The ECPs began putting on personal protective equipment (gloves and gowns) and taking stretchers outside and making space in the crowded department. Alfunsi assumed the role of leader, directing the others who were doing primary and secondary surveys of each patient. One of the ECPs went bed by bed with the ultrasound machine doing EFAST exams.

Having working in US EDs and witnessed similar large scale trauma events over many years, I must say, the ease and rapidity with which the ECPs assessed and managed these patients was SMOOTH. What can seem like chaos for someone watching for the first time, is in fact well-orchestrated prioritization through systematic evaluation and when done right, it is a beautiful thing. When done poorly, patients can die. A true emergency provider looks past screaming and blood and fearful patients to see the problems that need an immediate intervention: abnormal vital signs, a positive FAST or pneumothorax. This is the difference between good training and poor preparation. The ECPs were completely unphased. Alfunsi had prioritized two of the patients as critical within five minutes. The ECPs managed each injury from large to small. One was sent to the OR and another needed transfer for a spinal fracture. The remaining patients were lower acuity and though some would be admitted, there were no further critical procedures needed.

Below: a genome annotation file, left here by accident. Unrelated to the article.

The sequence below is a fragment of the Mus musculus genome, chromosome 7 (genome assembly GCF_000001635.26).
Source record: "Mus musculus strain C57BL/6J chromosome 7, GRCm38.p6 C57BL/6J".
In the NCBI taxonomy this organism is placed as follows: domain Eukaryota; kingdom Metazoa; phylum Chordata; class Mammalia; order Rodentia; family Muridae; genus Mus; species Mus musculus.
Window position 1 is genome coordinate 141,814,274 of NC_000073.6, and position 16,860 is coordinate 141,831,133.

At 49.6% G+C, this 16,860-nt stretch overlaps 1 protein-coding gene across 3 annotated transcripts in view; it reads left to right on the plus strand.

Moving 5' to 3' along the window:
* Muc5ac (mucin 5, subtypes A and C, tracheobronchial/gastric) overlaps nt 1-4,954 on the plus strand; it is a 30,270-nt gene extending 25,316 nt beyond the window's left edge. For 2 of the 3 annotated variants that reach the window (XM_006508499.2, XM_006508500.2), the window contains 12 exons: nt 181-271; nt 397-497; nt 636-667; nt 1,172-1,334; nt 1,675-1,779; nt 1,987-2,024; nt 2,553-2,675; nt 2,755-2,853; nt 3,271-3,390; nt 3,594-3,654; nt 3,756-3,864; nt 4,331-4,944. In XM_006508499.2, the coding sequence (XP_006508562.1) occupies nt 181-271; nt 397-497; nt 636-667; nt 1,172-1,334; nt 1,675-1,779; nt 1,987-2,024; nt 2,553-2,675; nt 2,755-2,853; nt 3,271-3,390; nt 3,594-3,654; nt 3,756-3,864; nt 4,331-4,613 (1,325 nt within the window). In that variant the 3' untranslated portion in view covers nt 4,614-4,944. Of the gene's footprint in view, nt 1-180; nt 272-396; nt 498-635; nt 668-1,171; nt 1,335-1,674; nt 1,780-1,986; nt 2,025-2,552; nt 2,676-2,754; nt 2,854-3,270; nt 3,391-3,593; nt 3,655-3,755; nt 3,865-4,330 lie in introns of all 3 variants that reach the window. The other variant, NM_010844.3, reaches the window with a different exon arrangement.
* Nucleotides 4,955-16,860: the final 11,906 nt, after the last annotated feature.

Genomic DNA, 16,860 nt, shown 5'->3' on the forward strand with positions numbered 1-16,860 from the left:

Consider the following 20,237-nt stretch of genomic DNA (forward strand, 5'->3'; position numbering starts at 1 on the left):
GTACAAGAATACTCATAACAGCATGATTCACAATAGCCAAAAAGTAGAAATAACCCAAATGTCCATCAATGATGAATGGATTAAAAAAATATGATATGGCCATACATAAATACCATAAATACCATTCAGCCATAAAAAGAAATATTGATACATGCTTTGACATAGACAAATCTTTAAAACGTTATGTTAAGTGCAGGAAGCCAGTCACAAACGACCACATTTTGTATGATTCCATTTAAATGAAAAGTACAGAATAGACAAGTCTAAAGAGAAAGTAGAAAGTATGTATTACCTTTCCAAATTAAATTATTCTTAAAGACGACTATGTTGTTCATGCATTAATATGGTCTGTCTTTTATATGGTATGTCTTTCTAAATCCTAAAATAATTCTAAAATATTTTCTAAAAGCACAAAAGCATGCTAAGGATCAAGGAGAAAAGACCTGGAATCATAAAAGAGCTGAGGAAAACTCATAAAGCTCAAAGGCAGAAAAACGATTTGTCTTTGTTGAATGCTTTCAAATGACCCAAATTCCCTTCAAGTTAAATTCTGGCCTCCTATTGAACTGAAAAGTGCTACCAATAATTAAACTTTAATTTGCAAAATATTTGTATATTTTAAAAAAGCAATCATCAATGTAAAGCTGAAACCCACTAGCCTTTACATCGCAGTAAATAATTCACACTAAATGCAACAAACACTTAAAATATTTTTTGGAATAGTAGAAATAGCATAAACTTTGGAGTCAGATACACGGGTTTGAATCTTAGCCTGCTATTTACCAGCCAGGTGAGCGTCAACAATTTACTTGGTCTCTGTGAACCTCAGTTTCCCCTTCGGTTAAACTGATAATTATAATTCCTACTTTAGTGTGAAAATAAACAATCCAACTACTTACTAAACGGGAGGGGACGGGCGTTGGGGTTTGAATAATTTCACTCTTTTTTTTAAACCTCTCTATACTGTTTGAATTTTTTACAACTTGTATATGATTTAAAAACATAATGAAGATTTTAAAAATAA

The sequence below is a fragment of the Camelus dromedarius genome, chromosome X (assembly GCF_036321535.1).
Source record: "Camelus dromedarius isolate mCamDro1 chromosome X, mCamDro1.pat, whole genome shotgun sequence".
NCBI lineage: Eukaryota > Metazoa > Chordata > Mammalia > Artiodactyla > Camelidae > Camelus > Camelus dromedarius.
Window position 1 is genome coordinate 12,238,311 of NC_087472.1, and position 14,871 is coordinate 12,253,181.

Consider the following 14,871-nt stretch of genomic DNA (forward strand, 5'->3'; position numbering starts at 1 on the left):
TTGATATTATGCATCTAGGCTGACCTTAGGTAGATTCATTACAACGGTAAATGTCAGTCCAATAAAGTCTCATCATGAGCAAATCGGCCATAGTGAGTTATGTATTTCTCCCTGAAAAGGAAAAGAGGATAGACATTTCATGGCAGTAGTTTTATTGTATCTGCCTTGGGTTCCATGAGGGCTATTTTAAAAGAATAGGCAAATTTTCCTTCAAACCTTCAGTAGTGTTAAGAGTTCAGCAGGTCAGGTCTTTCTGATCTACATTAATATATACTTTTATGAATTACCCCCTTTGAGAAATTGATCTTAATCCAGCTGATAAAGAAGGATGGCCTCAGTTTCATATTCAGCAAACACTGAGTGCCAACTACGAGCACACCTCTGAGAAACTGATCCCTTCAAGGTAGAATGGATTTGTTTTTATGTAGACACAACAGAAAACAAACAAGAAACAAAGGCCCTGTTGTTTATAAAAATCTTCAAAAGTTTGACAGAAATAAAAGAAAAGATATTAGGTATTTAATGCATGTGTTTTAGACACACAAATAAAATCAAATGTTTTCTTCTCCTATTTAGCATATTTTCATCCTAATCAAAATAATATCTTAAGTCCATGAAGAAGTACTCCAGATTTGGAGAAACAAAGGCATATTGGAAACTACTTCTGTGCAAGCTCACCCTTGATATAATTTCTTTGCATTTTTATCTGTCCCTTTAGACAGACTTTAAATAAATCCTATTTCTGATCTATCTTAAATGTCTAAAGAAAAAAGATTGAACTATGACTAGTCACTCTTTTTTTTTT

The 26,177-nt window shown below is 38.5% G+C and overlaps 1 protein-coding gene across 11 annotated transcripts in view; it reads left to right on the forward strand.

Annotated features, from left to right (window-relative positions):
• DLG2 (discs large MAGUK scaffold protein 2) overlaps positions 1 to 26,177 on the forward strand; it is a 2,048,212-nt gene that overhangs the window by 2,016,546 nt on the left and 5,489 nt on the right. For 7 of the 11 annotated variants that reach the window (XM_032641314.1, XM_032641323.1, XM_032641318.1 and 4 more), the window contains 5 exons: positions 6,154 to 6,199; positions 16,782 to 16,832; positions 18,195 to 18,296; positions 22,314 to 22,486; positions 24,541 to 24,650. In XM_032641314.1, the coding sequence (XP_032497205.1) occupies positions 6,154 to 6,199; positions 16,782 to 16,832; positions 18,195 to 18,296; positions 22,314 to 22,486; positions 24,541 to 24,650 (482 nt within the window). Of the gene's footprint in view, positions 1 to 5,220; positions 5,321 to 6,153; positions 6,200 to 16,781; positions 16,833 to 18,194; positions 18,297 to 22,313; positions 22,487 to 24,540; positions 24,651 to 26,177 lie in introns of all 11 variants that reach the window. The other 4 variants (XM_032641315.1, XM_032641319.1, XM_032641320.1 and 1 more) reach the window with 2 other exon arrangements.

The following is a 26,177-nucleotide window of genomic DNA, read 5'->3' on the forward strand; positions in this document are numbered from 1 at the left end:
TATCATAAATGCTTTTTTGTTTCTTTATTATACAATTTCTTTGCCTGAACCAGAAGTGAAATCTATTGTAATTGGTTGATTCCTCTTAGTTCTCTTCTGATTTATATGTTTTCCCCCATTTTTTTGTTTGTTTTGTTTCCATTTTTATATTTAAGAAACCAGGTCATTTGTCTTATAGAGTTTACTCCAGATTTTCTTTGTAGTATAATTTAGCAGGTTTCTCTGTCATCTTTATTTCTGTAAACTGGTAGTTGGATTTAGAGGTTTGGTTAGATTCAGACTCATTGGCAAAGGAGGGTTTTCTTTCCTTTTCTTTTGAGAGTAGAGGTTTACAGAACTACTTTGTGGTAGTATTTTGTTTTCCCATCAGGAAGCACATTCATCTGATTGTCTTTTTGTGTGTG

Within one day, I’d seen the training and careful preparation in the morning and practical application of the same knowledge in the afternoon. A great day of Global Emergency Care at work.

Ultrasound Machine Fundraiser for GEC
Thanks to a very generous gift from the Ellis family in honor of their parents, Dan and Barbara Ellis, we will be offering a 100% match on all ultrasound donations up to $10,000. Our goal in the next month is to raise $30,000 to fix one of our current ultrasound machines and to purchase two new ultrasound machines.

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"As our primary diagnostic tool, ultrasound can provide a fabulous amount of confirmatory and ancillary information."
By: Dr. Michael Schick, Director of Ultrasound

While working in the emergency department at Nyakibale Hospital in Rukingiri, Uganda a two-year-old boy arrives with his mother for persistent vomiting. He appears ill, has an elevated heart rate, but no obvious fever. Gastrointestinal illnesses are extremely common in this region of the world and account for a large proportion of childhood deaths, related to dehydration.

While most children presenting with vomiting, will also have diarrhea from either invasive of non-invasive intestinal infections this child was not suffering from diarrhea. Vomiting in isolation in a young child can indicate a benign illness like common childhood viruses, food toxicity, but can often indicate life threatening intra-abdominal emergencies or intra-cranial emergencies such as meningitis.